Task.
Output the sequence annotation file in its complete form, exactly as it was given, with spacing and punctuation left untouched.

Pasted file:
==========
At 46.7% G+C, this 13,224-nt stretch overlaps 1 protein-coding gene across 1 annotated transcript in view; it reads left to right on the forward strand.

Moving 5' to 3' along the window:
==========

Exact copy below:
At 46.7% G+C, this 13,224-nt stretch overlaps 1 protein-coding gene across 1 annotated transcript in view; it reads left to right on the forward strand.

Moving 5' to 3' along the window: